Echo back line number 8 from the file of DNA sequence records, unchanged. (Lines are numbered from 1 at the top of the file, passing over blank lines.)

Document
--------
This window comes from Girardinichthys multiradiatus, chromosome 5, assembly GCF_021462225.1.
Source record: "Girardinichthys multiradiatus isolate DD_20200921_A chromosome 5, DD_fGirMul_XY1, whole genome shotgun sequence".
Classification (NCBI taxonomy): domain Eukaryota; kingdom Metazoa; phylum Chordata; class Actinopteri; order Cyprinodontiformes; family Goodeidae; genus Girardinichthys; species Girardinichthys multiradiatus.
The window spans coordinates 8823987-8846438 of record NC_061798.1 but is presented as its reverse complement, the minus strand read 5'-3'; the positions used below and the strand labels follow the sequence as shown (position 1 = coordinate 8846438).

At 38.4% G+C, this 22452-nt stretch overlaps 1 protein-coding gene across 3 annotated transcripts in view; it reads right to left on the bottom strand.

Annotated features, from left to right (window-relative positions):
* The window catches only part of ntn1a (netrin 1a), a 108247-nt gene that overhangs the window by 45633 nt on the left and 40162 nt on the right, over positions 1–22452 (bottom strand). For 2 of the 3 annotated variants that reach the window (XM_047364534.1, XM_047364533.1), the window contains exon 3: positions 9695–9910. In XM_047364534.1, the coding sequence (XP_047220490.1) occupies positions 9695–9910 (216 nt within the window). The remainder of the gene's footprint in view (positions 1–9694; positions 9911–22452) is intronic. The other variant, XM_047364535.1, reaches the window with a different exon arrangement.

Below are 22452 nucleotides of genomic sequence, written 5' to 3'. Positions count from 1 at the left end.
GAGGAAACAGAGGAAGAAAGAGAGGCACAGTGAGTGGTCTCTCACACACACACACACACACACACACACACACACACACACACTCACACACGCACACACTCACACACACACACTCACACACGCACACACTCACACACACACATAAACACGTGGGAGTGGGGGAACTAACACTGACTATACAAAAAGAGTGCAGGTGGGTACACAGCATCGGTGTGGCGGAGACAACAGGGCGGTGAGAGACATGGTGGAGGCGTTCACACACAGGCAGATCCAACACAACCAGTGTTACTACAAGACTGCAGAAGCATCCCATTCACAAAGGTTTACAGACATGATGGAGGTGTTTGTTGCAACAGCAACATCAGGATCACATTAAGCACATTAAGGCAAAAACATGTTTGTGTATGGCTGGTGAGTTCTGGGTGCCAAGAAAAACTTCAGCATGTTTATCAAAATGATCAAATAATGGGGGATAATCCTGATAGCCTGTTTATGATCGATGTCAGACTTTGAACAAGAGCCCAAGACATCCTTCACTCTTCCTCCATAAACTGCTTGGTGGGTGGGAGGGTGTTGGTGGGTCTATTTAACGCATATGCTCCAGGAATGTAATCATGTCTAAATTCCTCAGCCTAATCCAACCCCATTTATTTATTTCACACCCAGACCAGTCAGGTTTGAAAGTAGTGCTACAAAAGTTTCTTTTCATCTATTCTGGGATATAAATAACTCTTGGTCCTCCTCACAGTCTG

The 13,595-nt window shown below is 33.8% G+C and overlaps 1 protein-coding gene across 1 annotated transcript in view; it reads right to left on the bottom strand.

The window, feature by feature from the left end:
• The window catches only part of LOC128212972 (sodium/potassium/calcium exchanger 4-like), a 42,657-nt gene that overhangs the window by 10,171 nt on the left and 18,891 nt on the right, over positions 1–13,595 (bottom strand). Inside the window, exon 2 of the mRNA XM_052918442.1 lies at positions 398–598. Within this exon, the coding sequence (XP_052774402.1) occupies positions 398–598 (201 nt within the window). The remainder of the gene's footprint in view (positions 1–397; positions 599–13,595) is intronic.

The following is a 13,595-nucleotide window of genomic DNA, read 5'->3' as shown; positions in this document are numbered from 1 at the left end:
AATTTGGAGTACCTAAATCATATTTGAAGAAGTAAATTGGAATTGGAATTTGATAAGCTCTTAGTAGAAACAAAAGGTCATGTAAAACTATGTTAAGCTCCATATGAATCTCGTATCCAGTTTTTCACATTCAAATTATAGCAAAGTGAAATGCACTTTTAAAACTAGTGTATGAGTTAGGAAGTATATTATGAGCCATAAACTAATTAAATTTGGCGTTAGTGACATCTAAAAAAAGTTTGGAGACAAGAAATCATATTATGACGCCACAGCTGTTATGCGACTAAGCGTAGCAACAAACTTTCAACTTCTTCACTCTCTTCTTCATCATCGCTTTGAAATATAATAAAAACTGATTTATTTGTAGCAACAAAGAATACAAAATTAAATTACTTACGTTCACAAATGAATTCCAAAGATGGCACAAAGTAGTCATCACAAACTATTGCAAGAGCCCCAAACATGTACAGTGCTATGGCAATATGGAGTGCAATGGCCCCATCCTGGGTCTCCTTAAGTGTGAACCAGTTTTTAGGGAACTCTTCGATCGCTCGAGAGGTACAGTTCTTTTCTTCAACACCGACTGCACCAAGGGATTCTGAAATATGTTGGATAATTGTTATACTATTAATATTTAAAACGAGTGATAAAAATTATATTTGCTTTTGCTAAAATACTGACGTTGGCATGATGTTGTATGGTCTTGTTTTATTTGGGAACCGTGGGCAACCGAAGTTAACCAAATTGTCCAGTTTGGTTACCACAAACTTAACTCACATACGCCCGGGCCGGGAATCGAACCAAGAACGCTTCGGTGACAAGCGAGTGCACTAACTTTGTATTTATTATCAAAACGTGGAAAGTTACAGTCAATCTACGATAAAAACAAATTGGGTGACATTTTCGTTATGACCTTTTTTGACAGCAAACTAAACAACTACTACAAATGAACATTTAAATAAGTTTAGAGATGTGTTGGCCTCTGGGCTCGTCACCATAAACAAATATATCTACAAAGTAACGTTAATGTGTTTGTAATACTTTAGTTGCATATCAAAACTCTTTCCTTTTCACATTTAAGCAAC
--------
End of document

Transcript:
Below are 22452 nucleotides of genomic sequence, written 5' to 3'. Positions count from 1 at the left end.